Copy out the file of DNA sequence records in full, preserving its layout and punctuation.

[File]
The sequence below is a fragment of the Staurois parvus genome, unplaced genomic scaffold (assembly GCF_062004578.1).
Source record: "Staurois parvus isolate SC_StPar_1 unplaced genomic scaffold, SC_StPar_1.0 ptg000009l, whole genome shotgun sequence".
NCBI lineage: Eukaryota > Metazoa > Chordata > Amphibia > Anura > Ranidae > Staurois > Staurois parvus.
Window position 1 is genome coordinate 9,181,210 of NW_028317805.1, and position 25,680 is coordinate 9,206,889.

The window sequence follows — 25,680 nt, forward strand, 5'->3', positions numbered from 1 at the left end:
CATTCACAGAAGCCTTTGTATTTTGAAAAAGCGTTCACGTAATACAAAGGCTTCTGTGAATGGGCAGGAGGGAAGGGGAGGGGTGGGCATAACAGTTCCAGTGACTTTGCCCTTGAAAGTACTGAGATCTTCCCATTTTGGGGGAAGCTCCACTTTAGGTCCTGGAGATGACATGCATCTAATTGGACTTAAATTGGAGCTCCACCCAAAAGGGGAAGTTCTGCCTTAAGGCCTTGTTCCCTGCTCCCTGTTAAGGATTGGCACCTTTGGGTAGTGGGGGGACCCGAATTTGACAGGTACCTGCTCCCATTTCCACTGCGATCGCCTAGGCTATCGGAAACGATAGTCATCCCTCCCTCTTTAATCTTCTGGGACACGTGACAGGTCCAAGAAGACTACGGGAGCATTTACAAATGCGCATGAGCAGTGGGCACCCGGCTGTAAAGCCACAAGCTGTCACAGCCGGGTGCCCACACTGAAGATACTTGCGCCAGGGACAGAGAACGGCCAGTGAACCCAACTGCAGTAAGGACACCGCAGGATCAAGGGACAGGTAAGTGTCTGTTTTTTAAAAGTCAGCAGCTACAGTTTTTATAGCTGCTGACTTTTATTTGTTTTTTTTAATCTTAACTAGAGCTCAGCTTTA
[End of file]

The sequence below is a fragment of the Staurois parvus genome, unplaced genomic scaffold (assembly GCF_062004578.1).
Source record: "Staurois parvus isolate SC_StPar_1 unplaced genomic scaffold, SC_StPar_1.0 ptg000009l, whole genome shotgun sequence".
NCBI lineage: Eukaryota > Metazoa > Chordata > Amphibia > Anura > Ranidae > Staurois > Staurois parvus.
Window position 1 is genome coordinate 9,181,210 of NW_028317805.1, and position 25,680 is coordinate 9,206,889.

The window sequence follows — 25,680 nt, forward strand, 5'->3', positions numbered from 1 at the left end:
CATTCACAGAAGCCTTTGTATTTTGAAAAAGCGTTCACGTAATACAAAGGCTTCTGTGAATGGGCAGGAGGGAAGGGGAGGGGTGGGCATAACAGTTCCAGTGACTTTGCCCTTGAAAGTACTGAGATCTTCCCATTTTGGGGGAAGCTCCACTTTAGGTCCTGGAGATGACATGCATCTAATTGGACTTAAATTGGAGCTCCACCCAAAAGGGGAAGTTCTGCCTTAAGGCCTTGTTCCCTGCTCCCTGTTAAGGATTGGCACCTTTGGGTAGTGGGGGGACCCGAATTTGACAGGTACCTGCTCCCATTTCCACTGCGATCGCCTAGGCTATCGGAAACGATAGTCATCCCTCCCTCTTTAATCTTCTGGGACACGTGACAGGTCCAAGAAGACTACGGGAGCATTTACAAATGCGCATGAGCAGTGGGCACCCGGCTGTAAAGCCACAAGCTGTCACAGCCGGGTGCCCACACTGAAGATACTTGCGCCAGGGACAGAGAACGGCCAGTGAACCCAACTGCAGTAAGGACACCGCAGGATCAAGGGACAGGTAAGTGTCTGTTTTTTAAAAGTCAGCAGCTACAGTTTTTATAGCTGCTGACTTTTATTTGTTTTTTTTAATCTTAACTAGAGCTCAGCTTTA